Crime

Here’s why arrests in Ferndale are up 122% in the first six months of the year

A look at Whatcom County Jail

Whatcom County Prosecuting Attorney Eric Richey has said that bail reform is also a way to reduce incarceration rates, which would ease pressure on the aging Whatcom County Jail.
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Whatcom County Prosecuting Attorney Eric Richey has said that bail reform is also a way to reduce incarceration rates, which would ease pressure on the aging Whatcom County Jail.

Jail bookings by the Ferndale Police Department are up 122% in the first six months of 2019 compared to the same time period last year, according to Whatcom County Jail quarterly data.

Ferndale is now accounting for roughly 6% of all bookings, the data shows.

The Ferndale Police Department is aware of the increase, and attributed the rise in arrests to a variety of factors, including adding a detective, proactive policing and jail booking restrictions, according to Riley Sweeney, a spokesperson for Ferndale police.

“Ferndale is one of the safest cities in Washington and it is because of the hard work of our local Ferndale Police Department. The Ferndale PD is community-focused and as we grow, continues to build those relationships, in the school and neighborhoods, to ensure that we keep people safe,” Sweeney said.

The police department added at third detective position in 2019. The position, which was originally part of a county-wide task force in 2018, was brought back to the department this year and averages around 30 to 40 arrests per month, Sweeney said. The detective was assigned Ferndale-based cases, with a focus on low-level drug dealers, sex crimes and prostitution, Sweeney said.

In the first half of 2019, Ferndale police booked 207 people into jail, out of a total of 3,251. Last year during the same time period, Ferndale police booked 93 people out of 3,188, the data shows. Information on how many of the arrests were for people who were booked multiple times, or for misdemeanors or felonies was not readily available.

Booking rates from other law enforcement agencies, including Washington State Patrol and the state Department of Corrections, held steady from 2018 to this year, the data shows.

Using data

Ferndale Police Chief Kevin Turner said the department is focused on being proactive within the community, which in turn reduces crime and leads to arrests of people with warrants. Turner said the department had a 30% increase in dispatch calls, follow-ups and requests for assistance in the first three months of 2019 compared to last year. That number has since gone down to about a 14.5% increase for the first six months of the year, Turner said.

Policing for the department is based on intelligence gathering, internally reviewing statistics and information gained through field contacts, he said. The department currently has 20 officers, with the latest hired in April 2018, and four support staff.

“We are shifting to a more intelligence-based policing, where we use big data to look at crime hot spot areas and trends,” Sweeney, the spokesperson, said.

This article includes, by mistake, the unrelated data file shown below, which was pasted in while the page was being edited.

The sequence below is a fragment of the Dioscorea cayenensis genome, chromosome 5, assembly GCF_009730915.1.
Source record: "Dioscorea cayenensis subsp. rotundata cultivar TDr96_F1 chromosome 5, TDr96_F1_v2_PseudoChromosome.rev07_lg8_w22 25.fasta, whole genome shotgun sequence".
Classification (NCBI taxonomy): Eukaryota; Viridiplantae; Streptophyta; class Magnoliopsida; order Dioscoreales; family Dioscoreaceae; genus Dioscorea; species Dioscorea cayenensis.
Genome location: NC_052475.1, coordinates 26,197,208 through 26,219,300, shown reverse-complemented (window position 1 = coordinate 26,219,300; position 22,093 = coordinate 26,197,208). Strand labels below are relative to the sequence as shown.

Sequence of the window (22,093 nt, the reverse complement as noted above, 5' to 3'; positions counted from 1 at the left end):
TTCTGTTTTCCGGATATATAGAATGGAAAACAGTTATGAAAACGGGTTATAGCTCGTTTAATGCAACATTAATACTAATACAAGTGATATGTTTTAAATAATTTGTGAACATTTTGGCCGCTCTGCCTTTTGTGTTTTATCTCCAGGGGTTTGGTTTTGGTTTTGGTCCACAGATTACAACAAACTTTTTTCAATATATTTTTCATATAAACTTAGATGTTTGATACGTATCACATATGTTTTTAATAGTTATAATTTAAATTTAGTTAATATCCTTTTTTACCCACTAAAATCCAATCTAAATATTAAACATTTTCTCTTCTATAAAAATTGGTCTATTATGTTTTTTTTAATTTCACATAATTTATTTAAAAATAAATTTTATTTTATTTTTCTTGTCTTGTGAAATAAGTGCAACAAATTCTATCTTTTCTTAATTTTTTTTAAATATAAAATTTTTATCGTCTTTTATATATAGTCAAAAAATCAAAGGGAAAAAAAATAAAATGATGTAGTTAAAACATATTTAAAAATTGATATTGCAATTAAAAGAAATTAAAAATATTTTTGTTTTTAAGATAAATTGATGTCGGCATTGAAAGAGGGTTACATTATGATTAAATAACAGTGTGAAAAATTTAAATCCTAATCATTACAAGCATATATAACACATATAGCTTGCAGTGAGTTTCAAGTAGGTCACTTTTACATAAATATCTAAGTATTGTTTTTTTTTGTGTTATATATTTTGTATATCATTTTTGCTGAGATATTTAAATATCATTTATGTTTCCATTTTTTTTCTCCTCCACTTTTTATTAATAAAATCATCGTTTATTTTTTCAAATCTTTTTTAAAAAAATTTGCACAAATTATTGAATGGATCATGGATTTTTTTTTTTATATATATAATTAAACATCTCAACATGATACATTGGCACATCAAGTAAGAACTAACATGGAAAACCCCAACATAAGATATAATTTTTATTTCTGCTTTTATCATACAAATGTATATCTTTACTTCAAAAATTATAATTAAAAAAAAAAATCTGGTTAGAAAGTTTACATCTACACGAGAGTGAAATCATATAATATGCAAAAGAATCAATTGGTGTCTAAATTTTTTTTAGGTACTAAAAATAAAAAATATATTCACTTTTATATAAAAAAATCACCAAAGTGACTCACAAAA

Using the data has shifted how the department does patrols, he said. The data showed an uptick in crashes in a three-block radius around the Ferndale Main Street exit off Interstate 5, so the department focused patrols in the area, Sweeney said. This resulted in more arrests, because when officers pulled people over, they found some had active warrants, he said.

As a part of using data, the department also provides an interactive crime map that shows 911 calls for things like suspicious circumstances, property crime, violent crime and quality-of-life issues that date from Jan. 1 to the end of June. Users can put in an address or search for a specific place and see what crimes have occurred nearby. The map also gives a breakdown of the totals of various types of calls the department’s received.

Impacts on arrests

While Ferndale police have booked more people into jail, the city’s total jail costs are down, Sweeney said.

Jail costs are mainly calculated by how many bed days an agency uses. A bed day is considered to be any portion of a 24 hour period that someone might spend in jail. In the first six months of 2018, Ferndale Municipal Court used 1,202 bed days, according to the jail data. In 2019, the court used 957, accounting for a little less than 1.5% of all jail bed days, the data shows.

Sweeney said Ferndale Municipal Court Judge Mark Kaimin, who was appointed in January 2019, has favored shorter sentences, meaning people spend less time in jail. The average length of stay at the jail in 2018 was 12 days, but that has since dropped to nine days this year, according to jail data.

Whatcom County Prosecuting Attorney Eric Richey said he wasn’t aware of the increase in arrests by Ferndale police, but said there could be reasonable explanations that fit within the goals and policies of the Whatcom community.

Richey said his office hasn’t noticed an increase in cases filed that originate from Ferndale.

The number of cases filed this year through the end of July in Ferndale Municipal Court is approaching the total for all of 2018, according to Washington state court data. In 2018, 1,723 total cases were filed, and so far this year 1,319 cases have been filed, the data shows.

“We work hard to protect the people of Ferndale. Sometimes that means more arrests, but at the end of the day, we are proud to be one of the safest cities in Washington State,” Turner, the police chief, said.

Reporter Denver Pratt joined The Bellingham Herald in 2017 and covers courts and criminal and social justice. She has worked in Montana, Florida and Virginia.
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